Thank you for bringing in a new brand (I’ve never heard about them before… :-( )
    The linden tree is quite special for me – the house, where I lived between the age of 4-18, had a huge park-like garden (it was the school yard, my parents were teacher) – and there were 5 huge, old linden trees. Of course I loved them, I loved to read in their shade (and scent). I even liked the linden tea, with its comforting honey aroma… So if all this is captured in April Aromatics’ parfum then I’ll have to try it (hm, the bottle is pretty too, isn’t it ?).

    • Olfactoria says:

      You are welcome!
      I loved learing a bit about your childhood, it sounds wonderful sitting under that tree and reading a book.
      And yes, the bottle is great!! Which is a big plus in my book! ;)

  4. Asali says:

    Thank you Birgit for mentioning my review, I loved reading your thoughts on UdL too. Tanja’s perfumes are great, and I’m very happy to see them getting so much blog-love these days :-)
    I think Unter den Linden will probably always be my favourite, but Calling all Angels and Jasmina are amazing too. And unlike many naturals, her fragrances have wonderful lasting power. Also like you and Undina, I agree that a good natural perfume is one where you can’t tell whether it is one or not.

    • Olfactoria says:

      Thank you for letting me “borrow” your thoughts. I always remembered your review, so I’m glad I finally got to smell this lovely perfume.
      They do have a long lasting power indeed, which is astounding! A great find.

  5. Tara says:

    I remember Asali’s beautiful review and I loved the way you expressed the feelings it brings up in you.

    Such a poetic perfume!

  6. brie says:

    Gorgeous……
    I have been eyeballing April Aromatics for quite a while now (am drawn to naturals) and Unter der Linden is the first one I would very much like to try!

  7. Annina (nina) says:

    Oh the Linden! We have a tree in our backyard! We moved into this house 2 year’s ago in April, and in our first spring here, I smelled the most gorgeous smell while sitting on our deck. I found out that the tree was a Linden, thanks to my mother’s vast botanical knowledge. I then went in search of a Linden perfume, which resulted in my ordering Demeter’s Linden perfume. It’s lovely, and fairly adequately captures the scent if the tree’s blossoms, but it lacks the “fanciness” and complexity I prefer in a composition. I will definitely have to try this Unter Der Linden!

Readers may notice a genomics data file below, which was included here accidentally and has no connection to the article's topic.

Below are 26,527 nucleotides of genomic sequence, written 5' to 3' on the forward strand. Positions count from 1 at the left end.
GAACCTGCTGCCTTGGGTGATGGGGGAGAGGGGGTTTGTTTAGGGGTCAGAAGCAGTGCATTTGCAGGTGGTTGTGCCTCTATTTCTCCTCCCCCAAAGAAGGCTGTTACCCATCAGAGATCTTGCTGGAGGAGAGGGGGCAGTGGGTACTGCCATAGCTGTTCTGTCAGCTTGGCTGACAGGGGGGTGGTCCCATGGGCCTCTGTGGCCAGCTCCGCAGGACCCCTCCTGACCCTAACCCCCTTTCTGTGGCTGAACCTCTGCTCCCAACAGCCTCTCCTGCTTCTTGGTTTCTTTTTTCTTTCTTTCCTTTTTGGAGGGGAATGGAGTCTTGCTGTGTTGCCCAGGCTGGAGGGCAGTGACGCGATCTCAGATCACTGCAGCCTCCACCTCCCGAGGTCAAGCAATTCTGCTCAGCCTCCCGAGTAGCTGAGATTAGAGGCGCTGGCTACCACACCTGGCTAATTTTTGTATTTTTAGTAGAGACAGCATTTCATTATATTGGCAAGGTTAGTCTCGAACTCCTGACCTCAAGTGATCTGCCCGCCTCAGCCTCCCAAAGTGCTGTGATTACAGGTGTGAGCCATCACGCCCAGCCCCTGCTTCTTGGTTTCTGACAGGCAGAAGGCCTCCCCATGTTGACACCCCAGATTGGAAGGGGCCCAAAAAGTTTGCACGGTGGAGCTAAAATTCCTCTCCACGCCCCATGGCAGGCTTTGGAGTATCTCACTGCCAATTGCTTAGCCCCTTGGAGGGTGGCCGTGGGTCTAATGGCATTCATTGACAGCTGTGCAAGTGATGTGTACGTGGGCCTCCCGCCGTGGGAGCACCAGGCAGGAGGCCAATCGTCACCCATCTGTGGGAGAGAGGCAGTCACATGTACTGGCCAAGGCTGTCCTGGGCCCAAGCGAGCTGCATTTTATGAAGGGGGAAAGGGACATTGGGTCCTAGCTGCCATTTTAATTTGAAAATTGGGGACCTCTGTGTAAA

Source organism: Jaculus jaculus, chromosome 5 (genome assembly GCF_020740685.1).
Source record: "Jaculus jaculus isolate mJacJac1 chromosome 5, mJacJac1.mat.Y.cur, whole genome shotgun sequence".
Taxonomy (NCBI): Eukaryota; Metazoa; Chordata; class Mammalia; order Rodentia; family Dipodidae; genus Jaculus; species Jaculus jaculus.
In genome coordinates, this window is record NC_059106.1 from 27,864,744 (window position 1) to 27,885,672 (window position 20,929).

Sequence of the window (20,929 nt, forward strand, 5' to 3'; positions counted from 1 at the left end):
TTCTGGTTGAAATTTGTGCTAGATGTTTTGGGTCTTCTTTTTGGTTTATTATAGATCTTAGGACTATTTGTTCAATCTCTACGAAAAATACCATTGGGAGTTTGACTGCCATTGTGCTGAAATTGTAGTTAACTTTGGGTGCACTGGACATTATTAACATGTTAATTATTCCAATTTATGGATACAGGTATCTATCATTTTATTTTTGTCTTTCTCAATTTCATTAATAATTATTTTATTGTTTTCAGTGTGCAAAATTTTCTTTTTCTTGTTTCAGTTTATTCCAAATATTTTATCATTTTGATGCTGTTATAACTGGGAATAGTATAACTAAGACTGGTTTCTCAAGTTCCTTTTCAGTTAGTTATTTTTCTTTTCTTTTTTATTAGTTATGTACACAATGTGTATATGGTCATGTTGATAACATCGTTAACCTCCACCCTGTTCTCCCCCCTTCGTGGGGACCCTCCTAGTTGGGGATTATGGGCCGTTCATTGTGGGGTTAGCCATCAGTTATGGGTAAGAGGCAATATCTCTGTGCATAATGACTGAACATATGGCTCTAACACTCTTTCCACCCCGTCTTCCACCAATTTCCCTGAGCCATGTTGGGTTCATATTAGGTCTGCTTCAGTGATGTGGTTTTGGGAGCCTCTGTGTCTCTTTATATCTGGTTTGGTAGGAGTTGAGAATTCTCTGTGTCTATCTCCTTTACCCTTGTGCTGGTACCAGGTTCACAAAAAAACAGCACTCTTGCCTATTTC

8. shellyw says:

    I have now spent 20 minutes (at 5:40 am) looking for this in San Francisco area. Looks like Etsy is the choice. It sounds beautiful. Nothing like a perfume quest first thing in the morning.

  9. Vanessa says:

    I love this one too – it was Asali’s review that prompted me to hunt it down in KaDeWe when I was in Berlin at the end of April. The price is a huge barrier, sadly, and there weren’t any others in the line that really grabbed me, though I did dutifully – and rather perfunctorily – review a handful of the others following my visit. It was at a time when I was tuning out to perfume temporarily, so it is all credit to Unter den Linden that it managed to shine to the extent it did. : – )

    • Olfactoria says:

      I agree, the price is hard to swallow.
      I’m glad you enjoy UdL too, as you know, I’m a bit out of the perfume frenzy as well now, but this one enchanted me anyway.

  10. Suzanne says:

    I love that this review encapsulates the thoughts of two of my favorite perfume writers, you and Asali. Gorgeous!!

  11. krickard says:

    Wow, perfume blog as therapy. I think you have provided me with some insight into my family’s history…There was a linden tree in the backyard of the house I grew up in. My father always said he bought the house because of the tree. It reminded him of his childhood home.

    Lila, my grandmother was born in Berlin. She married an American before WWI and had a son (my father). My grandparents divorced in the 1920′s and she and my father moved back to Germany and lived there until things became so bad that they were forced to flee back to the US in the mid 1930′s.

    The best word to describe my German grandmother would be “haughty”. She was always impeccably dressed, very slim and chic. Unlike my Irish grandmother, she did not cook, she was not affectionate or warm, and her accent was harsh. In short, she was difficult to love. But my father loved her. They would speak to each other in German; a language we were forbidden to learn. The one thing I do remember my grandmother doing warmly was singing (in German) and when she did my father’s eyes would well up with tears. I never understood why… I suppose he was remembering things long gone… A place he and she would and could never return to.

    • Olfactoria says:

      Thank you for sharing your story, krickard! I can very much relate when it comes to the haughty Grandmother and bittersweet memories.

      (It’s also a bit funny that you say “perfume blog as therapy” as I’m a psychotherapist by training. ;) )